Strategic Planning: Thoughts From Our President & CEO
Publication Date: August 17, 2011
By Jeremy Nowak, President & CEO
The Foundation is initiating a strategic
planning process. Like any good planning process, we will use this opportunity
to evaluate progress, consider the impact of changes in the environment,
explore future institutional positioning, and re-set strategy.
The result will be a new framework to guide our allocation
of resources - financial, institutional, and intellectual - to achieve the
public good that animates our charitable purpose. Our Assumptions About Planning
- Good planning is a journey inside to explore the track
record and capacities of our organization and outside to explore new ideas, the
work of high quality practitioners, emerging socio-economic trends, and
comparative philanthropic practices
- Good planning addresses what we do in the future (the
content of our philanthropy) and also how we do it (new roles we might play and
hence the connections among civic, private, and public institutions)
- Long term planning embodies a tension between content specificity
and an appreciation for future uncertainty; we cannot predict the future but we
can create a resilient and flexible platform able to adapt to change
With these assumptions in mind, we embarked on a process in
July 2011 that we hope to conclude by the end of March 2012. As part of this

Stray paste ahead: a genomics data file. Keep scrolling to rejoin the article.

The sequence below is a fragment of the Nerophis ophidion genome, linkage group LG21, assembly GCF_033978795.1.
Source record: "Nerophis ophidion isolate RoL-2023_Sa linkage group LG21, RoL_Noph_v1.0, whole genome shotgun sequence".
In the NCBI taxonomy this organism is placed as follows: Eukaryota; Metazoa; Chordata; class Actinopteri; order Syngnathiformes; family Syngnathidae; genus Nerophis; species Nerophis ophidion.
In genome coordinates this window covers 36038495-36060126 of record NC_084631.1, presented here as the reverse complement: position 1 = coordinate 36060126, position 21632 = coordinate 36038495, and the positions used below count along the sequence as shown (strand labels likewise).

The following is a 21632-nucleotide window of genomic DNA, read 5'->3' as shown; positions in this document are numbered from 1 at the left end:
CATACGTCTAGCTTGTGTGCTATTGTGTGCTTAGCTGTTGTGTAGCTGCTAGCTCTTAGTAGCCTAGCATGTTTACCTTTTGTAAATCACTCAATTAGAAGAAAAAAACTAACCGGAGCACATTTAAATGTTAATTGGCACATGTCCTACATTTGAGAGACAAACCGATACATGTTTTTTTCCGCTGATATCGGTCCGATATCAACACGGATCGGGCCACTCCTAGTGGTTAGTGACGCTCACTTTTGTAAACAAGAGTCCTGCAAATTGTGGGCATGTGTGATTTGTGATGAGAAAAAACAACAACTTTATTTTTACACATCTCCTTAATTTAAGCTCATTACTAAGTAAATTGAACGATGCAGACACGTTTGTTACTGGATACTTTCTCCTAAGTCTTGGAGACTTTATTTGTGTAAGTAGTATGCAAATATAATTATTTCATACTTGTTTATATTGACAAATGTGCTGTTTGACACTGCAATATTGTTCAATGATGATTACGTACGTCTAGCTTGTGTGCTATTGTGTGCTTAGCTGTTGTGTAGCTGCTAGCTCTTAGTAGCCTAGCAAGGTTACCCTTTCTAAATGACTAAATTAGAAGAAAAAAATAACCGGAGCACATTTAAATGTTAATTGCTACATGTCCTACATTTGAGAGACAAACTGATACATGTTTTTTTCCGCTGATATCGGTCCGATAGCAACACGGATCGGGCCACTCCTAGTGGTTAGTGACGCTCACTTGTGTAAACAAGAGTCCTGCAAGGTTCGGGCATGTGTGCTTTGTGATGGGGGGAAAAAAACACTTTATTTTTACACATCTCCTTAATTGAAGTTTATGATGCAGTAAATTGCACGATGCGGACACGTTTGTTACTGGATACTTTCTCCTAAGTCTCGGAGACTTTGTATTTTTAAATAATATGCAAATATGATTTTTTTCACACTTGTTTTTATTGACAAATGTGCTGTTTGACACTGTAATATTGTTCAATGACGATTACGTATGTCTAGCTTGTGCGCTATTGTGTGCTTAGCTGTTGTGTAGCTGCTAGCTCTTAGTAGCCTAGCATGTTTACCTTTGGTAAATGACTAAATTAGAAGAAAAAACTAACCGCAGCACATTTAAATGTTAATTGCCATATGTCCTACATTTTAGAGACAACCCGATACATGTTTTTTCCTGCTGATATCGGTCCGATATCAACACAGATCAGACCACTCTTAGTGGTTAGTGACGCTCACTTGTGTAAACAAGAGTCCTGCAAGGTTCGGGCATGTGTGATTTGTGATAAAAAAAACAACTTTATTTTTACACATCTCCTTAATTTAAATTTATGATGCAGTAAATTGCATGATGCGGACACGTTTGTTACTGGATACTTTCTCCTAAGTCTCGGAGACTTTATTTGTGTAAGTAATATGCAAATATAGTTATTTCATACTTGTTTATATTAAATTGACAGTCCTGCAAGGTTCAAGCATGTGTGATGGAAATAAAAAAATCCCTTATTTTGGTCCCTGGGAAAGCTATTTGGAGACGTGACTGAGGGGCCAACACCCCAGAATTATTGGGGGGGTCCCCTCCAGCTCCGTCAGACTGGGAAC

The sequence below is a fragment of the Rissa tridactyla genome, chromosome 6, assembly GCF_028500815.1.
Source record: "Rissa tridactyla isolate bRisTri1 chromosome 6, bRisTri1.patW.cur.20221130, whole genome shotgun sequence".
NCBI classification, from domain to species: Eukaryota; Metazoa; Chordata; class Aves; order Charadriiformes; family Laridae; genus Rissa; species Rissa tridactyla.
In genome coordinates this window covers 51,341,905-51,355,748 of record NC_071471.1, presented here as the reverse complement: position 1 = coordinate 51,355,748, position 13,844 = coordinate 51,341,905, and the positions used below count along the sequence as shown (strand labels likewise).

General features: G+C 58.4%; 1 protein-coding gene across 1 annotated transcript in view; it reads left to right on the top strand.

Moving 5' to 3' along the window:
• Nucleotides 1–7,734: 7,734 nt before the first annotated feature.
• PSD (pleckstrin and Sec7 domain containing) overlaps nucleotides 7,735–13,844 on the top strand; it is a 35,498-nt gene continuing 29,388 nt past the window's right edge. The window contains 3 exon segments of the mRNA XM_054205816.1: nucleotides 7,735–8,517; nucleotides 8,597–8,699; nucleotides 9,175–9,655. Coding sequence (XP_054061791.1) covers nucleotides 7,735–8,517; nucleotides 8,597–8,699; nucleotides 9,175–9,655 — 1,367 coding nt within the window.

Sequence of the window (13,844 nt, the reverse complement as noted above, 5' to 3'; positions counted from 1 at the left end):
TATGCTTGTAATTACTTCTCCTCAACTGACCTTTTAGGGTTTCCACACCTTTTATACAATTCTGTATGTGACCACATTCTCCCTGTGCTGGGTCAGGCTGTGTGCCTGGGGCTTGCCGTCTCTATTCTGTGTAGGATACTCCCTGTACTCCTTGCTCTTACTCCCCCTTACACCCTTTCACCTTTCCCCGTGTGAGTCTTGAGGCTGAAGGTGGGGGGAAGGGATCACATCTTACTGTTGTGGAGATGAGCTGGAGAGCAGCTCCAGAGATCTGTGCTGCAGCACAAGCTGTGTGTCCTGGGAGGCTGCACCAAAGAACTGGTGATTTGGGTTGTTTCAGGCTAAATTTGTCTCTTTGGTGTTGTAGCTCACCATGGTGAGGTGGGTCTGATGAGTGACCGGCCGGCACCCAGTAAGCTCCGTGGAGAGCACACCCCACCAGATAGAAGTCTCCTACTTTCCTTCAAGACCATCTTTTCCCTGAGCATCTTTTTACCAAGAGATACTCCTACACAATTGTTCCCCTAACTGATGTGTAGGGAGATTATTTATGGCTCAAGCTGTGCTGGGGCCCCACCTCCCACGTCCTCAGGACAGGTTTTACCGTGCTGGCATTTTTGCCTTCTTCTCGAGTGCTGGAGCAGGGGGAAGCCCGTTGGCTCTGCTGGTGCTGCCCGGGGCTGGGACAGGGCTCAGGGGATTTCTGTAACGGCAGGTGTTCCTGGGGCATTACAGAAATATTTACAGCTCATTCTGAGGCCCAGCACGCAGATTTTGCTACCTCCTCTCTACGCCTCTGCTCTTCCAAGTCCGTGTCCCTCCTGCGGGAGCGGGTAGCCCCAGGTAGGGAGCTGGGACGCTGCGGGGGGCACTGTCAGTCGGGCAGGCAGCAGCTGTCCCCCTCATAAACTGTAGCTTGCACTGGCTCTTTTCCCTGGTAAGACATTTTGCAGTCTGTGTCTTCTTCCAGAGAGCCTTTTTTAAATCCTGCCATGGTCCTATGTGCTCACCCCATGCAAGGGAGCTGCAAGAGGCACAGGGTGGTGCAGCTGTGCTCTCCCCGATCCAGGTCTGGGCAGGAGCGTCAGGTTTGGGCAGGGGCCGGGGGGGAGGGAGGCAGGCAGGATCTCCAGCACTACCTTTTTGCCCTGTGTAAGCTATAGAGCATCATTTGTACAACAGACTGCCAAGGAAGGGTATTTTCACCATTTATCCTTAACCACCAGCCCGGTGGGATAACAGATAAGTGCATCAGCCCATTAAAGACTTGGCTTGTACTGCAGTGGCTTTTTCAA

process, we are inviting participation from a variety of thought leaders and
practitioners to get their best thinking.
The Role of Outside Organizations and Thought Leaders
Our engagement with thought leaders and practitioners will
occur in three primary ways:
- Through forums in September 2011 and October 2011 that cover
the current topic areas within William Penn: 1) arts and culture, 2)
environment and communities, and 3) children, youth, and families.
- Through forums held in November 2011 and December 2011 that examine
cross-cutting issues such as: 1) the use of data and technology for decision
making; 2) innovations within social enterprise; 3) linkages between policy and
practice within philanthropy; and 4) the connections and disconnections between
public, private, and civic spheres.
- Through one-on-one and small group meetings in January 2012
and February 2012 that help us define the content and techniques that emerge
from meetings held during the four previous months.
We hope to get the best ideas and thinking from more than
150 stakeholders and leaders, both locally and nationally. We cannot speak with
everyone but we will do our best to remain open to external conversations and
feedback, whenever possible.
We will also work with existing partners to generate the
data and analytics essential to thoughtful planning. We will make some of this available
on our website as the planning process proceeds.
My colleagues at the Foundation and I encourage you to stay in touch with us and check our website often for updates on our planning progress and information about key decisions.